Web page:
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Sanwar Ali: Immigration, State and Utopia

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By Sanwar Ali:

The immigration state is with us. At no other time in human history has there been such a huge flow of people moving to live in another country. The COVID-19 pandemic has slowed the changes in society. However, surely it is only a matter of time before migration continues again at a high level.


Conservative Governments in the UK have tried to reduce immigration and have failed. Under Prime Ministers David Cameron, Theresa May and Boris Johnson immigration in the UK has remained high.  Despite half the population voting for Brexit, it seems most people in practice feel that some immigration is needed so that there are people to do certain jobs.  In the US under the “anti-immigrant” Trump administration immigration continued to rise.  

Despite very high levels of Government fees under the Skilled Worker sponsor licence and visa system in the UK, there is still considerable demand for UK work visas. In the US as well despite the very restrictive H1B visa system, people are still willing to apply for US visas including the L1 visa and E2 visa.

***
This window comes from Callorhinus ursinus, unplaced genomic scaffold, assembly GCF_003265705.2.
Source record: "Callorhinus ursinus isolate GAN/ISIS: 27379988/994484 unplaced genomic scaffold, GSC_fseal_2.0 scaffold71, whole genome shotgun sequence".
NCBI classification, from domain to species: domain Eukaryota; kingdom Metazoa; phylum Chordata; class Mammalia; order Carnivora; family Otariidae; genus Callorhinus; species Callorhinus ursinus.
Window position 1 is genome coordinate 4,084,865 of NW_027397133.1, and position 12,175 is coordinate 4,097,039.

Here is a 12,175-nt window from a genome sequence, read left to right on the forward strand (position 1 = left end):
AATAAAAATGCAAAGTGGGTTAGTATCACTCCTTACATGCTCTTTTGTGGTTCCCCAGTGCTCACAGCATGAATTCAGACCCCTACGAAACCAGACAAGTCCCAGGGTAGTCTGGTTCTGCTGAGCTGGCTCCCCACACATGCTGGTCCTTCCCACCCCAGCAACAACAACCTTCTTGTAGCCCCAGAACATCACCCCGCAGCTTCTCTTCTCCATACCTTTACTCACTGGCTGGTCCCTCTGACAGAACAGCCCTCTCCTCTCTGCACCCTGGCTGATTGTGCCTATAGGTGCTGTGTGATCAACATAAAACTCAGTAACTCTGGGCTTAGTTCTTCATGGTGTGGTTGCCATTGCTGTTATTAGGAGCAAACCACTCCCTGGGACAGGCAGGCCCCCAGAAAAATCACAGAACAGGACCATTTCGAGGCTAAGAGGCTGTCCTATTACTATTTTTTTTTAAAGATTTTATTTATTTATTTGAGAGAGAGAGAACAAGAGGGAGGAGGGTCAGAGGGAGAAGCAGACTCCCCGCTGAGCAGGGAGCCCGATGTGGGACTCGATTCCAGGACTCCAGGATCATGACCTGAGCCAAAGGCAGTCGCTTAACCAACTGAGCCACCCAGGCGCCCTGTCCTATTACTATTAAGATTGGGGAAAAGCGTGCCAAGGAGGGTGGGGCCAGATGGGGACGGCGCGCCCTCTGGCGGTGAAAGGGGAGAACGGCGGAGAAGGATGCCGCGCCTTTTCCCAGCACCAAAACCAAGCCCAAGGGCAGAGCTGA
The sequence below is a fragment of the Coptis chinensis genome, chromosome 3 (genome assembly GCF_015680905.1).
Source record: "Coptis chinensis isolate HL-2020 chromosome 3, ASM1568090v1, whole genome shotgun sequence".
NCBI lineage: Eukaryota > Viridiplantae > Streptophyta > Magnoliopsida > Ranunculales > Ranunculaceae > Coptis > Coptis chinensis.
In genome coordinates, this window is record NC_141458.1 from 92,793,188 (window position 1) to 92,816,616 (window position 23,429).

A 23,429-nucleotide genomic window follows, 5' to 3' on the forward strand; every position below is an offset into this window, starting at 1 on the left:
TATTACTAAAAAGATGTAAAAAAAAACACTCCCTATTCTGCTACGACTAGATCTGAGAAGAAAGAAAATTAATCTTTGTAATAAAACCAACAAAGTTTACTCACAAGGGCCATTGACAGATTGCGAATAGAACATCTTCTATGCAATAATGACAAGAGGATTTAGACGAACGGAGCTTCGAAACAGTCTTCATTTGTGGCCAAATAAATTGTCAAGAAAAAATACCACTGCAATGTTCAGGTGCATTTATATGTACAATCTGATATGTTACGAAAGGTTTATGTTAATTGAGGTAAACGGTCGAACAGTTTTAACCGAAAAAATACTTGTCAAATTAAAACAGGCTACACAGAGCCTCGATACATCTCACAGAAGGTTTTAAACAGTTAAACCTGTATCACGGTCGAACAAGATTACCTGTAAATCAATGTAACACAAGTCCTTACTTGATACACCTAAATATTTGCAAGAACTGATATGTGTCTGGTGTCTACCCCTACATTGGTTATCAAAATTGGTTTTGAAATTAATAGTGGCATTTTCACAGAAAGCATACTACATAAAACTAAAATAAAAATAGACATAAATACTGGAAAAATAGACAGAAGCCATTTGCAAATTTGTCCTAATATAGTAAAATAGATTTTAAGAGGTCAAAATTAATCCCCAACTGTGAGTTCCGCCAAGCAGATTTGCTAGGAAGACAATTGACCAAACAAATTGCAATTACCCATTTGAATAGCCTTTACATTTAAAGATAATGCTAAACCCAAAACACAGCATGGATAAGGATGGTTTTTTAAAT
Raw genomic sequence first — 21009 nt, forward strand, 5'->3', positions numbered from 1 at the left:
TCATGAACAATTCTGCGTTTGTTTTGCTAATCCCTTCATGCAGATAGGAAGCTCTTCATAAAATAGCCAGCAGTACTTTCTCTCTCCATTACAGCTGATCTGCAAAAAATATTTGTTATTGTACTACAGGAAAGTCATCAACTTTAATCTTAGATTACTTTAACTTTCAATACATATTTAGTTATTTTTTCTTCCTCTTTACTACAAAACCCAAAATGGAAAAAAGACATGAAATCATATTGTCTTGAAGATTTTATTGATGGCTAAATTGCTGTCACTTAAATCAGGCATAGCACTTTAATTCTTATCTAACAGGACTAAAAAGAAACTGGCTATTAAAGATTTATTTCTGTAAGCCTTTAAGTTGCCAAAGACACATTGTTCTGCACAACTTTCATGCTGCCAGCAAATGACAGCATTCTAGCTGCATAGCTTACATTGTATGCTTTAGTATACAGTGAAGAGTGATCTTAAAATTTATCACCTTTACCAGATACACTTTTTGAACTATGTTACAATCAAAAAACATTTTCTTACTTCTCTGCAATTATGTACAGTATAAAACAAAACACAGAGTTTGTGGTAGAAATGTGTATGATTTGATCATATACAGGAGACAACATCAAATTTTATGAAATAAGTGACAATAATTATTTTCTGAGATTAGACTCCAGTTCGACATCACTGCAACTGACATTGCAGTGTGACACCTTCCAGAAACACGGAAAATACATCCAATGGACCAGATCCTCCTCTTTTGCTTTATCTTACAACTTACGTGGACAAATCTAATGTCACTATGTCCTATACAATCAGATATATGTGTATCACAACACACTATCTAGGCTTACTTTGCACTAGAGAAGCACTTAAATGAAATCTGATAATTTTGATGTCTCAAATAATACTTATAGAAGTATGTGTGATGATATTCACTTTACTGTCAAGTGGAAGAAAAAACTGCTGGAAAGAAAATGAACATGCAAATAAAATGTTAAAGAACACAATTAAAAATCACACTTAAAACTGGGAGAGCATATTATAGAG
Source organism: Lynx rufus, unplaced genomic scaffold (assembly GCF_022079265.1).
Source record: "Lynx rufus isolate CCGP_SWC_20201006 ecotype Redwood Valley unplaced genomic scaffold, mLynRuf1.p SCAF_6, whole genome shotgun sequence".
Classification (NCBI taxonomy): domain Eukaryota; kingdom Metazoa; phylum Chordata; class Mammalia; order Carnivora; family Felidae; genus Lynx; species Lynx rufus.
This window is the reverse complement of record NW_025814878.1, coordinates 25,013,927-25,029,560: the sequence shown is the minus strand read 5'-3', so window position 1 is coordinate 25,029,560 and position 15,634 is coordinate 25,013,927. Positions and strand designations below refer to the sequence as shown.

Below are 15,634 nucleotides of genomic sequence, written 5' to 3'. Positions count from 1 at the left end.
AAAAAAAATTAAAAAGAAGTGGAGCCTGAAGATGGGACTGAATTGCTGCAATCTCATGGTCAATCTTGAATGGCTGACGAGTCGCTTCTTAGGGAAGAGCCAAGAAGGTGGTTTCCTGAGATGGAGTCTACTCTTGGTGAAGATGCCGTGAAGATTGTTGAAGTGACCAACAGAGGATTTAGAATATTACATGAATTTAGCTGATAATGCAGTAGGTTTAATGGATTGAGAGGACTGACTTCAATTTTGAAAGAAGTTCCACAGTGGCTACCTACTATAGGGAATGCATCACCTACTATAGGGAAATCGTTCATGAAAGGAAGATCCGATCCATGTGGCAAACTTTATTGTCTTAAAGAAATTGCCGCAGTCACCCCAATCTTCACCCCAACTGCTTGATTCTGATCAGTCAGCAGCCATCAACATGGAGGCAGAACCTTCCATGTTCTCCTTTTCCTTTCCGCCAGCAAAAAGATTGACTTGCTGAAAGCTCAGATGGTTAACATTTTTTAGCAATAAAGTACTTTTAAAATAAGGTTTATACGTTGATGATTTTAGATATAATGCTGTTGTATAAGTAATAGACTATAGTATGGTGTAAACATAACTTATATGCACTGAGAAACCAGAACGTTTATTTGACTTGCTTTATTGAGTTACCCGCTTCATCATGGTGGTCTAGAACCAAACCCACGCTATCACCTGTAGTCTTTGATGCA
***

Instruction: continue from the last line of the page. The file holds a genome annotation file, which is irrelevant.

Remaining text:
Utopia was the famous 1516 book written by Sir Thomas More, who was King Henry the 8th’s Lord Chancellor and who was beheaded. Immigration was not something covered in the book. The idea of what constitutes Utopia, an ideal society, has since been discussed many, many times.  Surely  Utopian society must have some immigrants to function. There were some interesting comments about this made in 2019:

“…As I said earlier, your utopia for the future starts with the injustices of today. And I think you can easily make the argument that borders are the biggest source of inequality worldwide. 60 per cent of your income is dependent simply on where you were born — something that you didn’t choose…”


So you have an argument that immigration is moral as otherwise some people are stuck with limited opportunities in their country of birth. There are also benefits of immigration for countries such as the UK, the US and other wealthier countries, enabling skills shortages to be dealt with more easily. However, against this are the arguments that at least some of the time there is animosity amongst the host population towards greater immigration.

The arguments over appropriate levels of migration will continue. It seems that, whatever the rhetoric from politicians, many countries around the world will continue to allow significant levels of immigration. Most people’s “utopia” requires some level of immigration and work visa entry. can help with Sponsor Licences

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